BBC welfare reform show breached impartiality guidelines

30 July 2013 — BBC

The Trust’s editorial standards committee said that while there was no evidence that Humphrys advocated the coalition government’s reforms, viewers were likely to have formed the impression that there was a “healthy supply of jobs overall” in the UK economy because no information was given on the ratio of jobs to applicants.

A BBC documentary on the welfare state breached impartiality and accuracy guidelines, the BBC Trust has found.

The Future State Of Welfare, presented by John Humphrys, was shown on BBC Two in October 2011.

Broadcast during the passage through Parliament of the government’s welfare reform bill, it considered the arguments for and against reform.

But the BBC Trust found that the programme failed to back up controversial views with statistics.

The documentary saw Humphrys travel around the UK, including a visit to his birthplace, Splott, in Cardiff, and to the US to assess the future of welfare.

Speaking to people on incapacity benefit, the long-term unemployed, people on housing benefit and lone parents, Humphrys concluded that the public did not like what they saw as a growing sense of entitlement among some groups claiming benefits.

Misled viewers

The Trust’s editorial standards committee said that while there was no evidence that Humphrys advocated the coalition government’s reforms, viewers were likely to have formed the impression that there was a “healthy supply of jobs overall” in the UK economy because no information was given on the ratio of jobs to applicants.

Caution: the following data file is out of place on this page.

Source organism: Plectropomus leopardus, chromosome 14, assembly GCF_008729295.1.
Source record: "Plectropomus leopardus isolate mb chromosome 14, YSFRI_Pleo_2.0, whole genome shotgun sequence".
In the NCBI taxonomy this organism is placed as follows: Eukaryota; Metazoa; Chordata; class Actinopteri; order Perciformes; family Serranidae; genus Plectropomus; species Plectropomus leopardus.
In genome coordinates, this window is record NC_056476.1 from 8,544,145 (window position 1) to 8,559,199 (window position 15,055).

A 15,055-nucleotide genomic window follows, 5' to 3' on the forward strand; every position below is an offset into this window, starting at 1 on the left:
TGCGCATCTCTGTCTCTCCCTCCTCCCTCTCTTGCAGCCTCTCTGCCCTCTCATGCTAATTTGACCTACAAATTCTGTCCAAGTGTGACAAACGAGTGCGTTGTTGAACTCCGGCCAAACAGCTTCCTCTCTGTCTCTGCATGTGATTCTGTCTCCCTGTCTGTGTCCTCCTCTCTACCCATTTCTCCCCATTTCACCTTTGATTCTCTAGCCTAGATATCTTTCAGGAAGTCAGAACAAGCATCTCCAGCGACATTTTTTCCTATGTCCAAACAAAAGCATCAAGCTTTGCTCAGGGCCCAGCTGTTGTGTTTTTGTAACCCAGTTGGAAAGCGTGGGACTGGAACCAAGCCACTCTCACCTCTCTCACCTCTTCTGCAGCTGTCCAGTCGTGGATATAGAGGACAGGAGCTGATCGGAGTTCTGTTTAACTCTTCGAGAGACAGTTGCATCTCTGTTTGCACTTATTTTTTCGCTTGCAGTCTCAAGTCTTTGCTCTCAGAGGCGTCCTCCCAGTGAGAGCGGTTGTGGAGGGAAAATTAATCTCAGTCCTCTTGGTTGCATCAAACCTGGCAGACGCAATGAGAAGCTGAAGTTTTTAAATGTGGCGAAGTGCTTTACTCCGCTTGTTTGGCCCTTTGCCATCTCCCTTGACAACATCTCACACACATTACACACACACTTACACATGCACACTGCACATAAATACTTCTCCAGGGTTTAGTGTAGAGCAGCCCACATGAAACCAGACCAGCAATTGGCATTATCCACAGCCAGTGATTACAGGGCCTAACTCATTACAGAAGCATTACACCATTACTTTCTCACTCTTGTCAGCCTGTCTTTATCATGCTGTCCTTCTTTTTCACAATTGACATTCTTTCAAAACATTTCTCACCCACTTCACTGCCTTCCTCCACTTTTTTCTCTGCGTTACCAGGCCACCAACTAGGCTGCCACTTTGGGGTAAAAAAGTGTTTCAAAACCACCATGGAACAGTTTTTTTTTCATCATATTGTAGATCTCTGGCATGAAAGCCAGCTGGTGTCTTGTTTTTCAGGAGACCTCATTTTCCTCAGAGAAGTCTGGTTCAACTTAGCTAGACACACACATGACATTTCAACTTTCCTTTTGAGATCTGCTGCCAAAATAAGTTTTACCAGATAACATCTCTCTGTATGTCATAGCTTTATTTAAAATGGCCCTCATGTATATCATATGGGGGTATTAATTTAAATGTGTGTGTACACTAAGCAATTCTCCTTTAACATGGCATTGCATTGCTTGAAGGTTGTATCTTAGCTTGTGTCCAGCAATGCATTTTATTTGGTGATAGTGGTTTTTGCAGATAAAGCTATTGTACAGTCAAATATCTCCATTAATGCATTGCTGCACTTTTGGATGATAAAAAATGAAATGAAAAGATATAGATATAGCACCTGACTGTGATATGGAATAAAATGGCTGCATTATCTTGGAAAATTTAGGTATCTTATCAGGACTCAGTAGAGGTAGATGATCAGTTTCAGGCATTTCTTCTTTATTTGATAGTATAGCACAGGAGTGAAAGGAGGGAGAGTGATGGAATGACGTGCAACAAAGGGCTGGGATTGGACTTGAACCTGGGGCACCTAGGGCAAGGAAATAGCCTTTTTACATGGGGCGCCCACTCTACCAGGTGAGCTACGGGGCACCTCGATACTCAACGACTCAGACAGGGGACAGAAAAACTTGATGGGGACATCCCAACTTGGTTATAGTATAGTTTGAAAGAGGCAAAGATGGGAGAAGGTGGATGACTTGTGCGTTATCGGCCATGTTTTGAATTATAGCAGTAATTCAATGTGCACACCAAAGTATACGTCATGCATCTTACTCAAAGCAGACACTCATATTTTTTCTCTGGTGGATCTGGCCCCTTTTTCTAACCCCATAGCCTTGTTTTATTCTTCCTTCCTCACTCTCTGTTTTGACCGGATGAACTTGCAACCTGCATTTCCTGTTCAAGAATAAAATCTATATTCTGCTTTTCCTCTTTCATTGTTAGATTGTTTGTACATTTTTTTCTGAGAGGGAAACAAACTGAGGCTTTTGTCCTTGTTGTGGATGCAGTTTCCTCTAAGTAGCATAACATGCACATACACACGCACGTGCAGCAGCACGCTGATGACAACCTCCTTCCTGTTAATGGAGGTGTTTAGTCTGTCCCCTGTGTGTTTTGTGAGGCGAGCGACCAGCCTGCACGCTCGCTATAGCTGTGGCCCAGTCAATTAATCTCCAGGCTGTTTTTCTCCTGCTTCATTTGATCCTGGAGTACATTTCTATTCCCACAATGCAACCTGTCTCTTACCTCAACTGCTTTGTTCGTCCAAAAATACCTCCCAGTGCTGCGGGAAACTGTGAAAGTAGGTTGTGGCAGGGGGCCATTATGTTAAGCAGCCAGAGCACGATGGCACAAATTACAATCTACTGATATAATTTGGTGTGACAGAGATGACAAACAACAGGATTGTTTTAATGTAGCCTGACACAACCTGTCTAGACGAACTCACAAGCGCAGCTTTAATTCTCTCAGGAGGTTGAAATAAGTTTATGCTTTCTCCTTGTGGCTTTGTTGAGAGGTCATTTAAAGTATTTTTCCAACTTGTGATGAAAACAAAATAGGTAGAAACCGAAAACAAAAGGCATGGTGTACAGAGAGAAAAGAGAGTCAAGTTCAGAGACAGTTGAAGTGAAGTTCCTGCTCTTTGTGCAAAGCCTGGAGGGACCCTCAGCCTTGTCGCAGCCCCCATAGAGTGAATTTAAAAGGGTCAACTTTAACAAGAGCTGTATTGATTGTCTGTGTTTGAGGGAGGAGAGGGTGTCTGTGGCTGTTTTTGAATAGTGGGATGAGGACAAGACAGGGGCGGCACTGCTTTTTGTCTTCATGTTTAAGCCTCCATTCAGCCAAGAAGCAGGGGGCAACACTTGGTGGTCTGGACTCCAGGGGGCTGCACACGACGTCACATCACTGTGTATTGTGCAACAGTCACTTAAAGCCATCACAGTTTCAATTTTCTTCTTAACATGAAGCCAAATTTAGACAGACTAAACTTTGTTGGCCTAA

Trustees also said that the programme was “fair” and “open-minded” in its examination of the evidence, that there was a “wide range of significant views” and that it “gave due weight” to the different sides of the argument.

However, they found that viewers may have believed that the benefits being targeted by the government “were largely responsible for the view held by some that ‘the welfare state is in crisis’.”.

It also concluded that due to “the absence of sufficient complementary statistical information to underpin contributors’ accounts, viewers were left unable to reach an informed opinion and the accuracy guidelines had been breached”.

The Child Poverty Action Group, which brought the complaint along with an unnamed individual, welcomed the Trust’s findings.

“We welcome the BBC Trust’s recognition in its ruling that the programme broke rules on accuracy and impartiality in ways that fundamentally misled viewers,” said Alison Garnham, chief executive of the charity.

“This programme, like too many media stories, failed the public by swallowing wholesale the evidence-free myth of a ‘dependency culture’ in which unemployment and rising benefit spending is the fault of the unemployed.

“The reality needs to be reported that only 3% of welfare expenditure goes on Jobseekers Allowance, and that aside from the direct effects of the recession, social security expenditure on working age benefits has not increased as a proportion of GDP in recent years,” she said.

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